Bach-analia continues! WQXR is still crushing it! Yesterday’s theme was dance in Bach’s music. As someone whose dancing abilities call to mind unfortunate fish who have lamentably found themselves on a boat deck–in all senses of the metaphor–this is not a theme which speaks to me in the physical plane. I did, however, invent an awesome dance move a couple years ago, which hopefully Sib1 (a danseuse par excellence) can demonstrate on our first vodcast. Musically, however, dance is a perfect thematic lens for Bach’s music.
As much as we’d like to see someone in a powdered wig and breeches take part in a Freddy dance-off with Shelley Long, not many of Bach’s compositions (an intimidating list) are formally dances. And I know your first question is, as mine was, “OK, but what does Bobby McFerrin, that genetically anomalous musical instrument masquerading as a human being with a four-octave range, think about that?” Fortunately, he’s answered it for us, again in the Michael Lawrence documentary.
In Bachy McFerrin’s view, Bach’s music has an inherent “danceability.” And when he breaks into his inimitable style of “singing” classical music, it’s hard not to know exactly what he means. There’s no thudding bass, no drum kit to let you know that the time is propitious for a bump and grind and grope or two. Thank every star in every heaven, there is not a pumping fist in sight. So it’s not a “root” thing, if you know what I mean. I think it’s the rhythm of the lines themselves, like when we used to write metered poetry, that provide that get-up-and-put-your-powdered-wig-on-and-go momentum. But it’s not just that. The neat thing is that those rhythmic lines are simultaneously carrying the melody, unlike most drum and bass you hear in (cultured gasp!) popular music. And that melody happens to be just one more example of Bach’s endless, fluid lines that effortlessly whirl and surge around the scale like the Man on the Flying Trapeze. It is unique. Again, I think this is part of why Bach “makes sense” to bluegrass players. Without further ado, the Man Wonder:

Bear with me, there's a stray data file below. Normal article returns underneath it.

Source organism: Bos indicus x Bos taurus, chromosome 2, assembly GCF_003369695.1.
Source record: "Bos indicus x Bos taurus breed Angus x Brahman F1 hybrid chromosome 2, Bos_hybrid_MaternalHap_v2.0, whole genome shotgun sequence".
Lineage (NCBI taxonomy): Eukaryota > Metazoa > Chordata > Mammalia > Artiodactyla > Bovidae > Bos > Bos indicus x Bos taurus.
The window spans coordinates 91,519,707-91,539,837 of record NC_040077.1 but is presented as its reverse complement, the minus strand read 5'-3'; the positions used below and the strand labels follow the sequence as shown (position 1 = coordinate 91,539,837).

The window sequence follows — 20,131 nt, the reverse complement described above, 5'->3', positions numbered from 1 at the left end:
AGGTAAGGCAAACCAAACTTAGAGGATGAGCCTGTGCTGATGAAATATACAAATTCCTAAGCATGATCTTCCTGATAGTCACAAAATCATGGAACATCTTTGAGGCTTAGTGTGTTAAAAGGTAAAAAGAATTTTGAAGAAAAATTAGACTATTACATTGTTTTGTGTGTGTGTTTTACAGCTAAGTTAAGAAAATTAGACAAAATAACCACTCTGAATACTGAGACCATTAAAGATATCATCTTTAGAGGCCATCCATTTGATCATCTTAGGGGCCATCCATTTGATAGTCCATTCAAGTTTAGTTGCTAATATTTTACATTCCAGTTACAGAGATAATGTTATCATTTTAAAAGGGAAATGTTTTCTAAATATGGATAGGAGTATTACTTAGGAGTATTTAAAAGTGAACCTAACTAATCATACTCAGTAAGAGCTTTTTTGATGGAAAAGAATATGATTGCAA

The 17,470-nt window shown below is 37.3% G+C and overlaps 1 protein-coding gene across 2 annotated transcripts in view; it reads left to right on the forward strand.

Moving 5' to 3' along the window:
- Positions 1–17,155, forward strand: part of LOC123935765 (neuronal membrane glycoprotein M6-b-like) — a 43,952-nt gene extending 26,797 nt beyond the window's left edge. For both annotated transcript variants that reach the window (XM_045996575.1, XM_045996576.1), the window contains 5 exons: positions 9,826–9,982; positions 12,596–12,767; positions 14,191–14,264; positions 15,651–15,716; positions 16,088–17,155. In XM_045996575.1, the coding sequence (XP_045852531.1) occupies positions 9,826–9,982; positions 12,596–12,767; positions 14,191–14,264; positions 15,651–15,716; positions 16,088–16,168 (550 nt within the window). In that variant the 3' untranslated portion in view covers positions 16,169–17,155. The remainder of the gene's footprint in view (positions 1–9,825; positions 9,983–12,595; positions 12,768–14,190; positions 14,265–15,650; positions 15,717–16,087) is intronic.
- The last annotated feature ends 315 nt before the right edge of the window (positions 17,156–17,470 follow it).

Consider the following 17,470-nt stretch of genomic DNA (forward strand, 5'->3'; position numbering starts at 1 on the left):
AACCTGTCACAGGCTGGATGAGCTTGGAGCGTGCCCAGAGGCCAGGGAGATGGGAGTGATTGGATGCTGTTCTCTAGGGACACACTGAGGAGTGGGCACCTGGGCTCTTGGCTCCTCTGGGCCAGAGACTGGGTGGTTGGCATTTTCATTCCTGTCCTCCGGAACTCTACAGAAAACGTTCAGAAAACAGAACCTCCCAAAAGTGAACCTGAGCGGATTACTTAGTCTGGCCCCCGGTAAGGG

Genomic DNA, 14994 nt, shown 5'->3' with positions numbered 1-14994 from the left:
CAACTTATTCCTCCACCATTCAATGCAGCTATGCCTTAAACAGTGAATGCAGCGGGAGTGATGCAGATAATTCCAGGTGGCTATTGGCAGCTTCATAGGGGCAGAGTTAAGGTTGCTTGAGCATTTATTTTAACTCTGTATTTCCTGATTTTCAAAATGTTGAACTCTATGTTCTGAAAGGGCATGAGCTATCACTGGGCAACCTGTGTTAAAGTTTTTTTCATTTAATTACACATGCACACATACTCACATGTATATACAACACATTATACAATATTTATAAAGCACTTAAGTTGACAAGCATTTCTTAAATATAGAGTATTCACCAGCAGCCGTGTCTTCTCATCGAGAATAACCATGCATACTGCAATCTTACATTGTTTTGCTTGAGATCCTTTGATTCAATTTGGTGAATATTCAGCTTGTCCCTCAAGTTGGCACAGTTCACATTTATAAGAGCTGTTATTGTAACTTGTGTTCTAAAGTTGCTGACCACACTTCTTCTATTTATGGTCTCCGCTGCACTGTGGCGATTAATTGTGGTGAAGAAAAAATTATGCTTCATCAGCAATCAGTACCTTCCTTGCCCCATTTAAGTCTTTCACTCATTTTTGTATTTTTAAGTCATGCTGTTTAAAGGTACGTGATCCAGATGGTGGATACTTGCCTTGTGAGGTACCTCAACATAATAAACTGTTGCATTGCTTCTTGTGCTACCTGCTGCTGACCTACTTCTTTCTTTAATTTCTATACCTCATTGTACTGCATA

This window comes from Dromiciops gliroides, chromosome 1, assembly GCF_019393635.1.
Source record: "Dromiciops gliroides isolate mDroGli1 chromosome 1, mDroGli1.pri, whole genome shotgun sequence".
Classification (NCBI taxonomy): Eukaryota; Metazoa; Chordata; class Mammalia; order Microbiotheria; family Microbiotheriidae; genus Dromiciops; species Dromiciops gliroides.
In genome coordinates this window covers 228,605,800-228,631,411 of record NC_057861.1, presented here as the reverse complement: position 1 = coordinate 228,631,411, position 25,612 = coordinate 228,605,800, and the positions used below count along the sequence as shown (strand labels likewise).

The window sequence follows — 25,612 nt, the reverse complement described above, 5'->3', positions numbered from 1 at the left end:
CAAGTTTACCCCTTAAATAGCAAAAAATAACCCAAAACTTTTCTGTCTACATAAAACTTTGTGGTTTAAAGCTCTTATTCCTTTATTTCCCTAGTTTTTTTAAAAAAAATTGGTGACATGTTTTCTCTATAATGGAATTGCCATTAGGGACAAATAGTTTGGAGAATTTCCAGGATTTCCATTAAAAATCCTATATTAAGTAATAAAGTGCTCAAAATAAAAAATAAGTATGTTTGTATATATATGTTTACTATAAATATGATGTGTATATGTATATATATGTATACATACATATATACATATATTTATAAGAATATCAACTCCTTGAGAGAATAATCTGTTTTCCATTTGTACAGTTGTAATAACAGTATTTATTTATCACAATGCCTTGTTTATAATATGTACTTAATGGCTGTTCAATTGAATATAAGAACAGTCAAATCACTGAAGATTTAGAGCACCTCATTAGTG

One commenter on that YouTube clip helpfully supplied what piece B. McF. is singing: it’s Bach’s Violin Concerto No. 1 in A minor. Here is Itzhak Perlman, one of my sib’s favorite fiddlers, be it on a roof or at Lincoln Center, playing the entire thing. You’ll notice Bobby McDanceability only sang the first and third movements. Those are the fist-pumping ones. It’s a concerto and the middle part is boring. Oops, I mean andante. But form mattered in those days!
[Sorry, I can’t figure out how to embed that video. Dailymotion, you’re no YouTube!] Here’s the link.
Happy listening and ongoing enjoyment of Herr Bach’s birthday!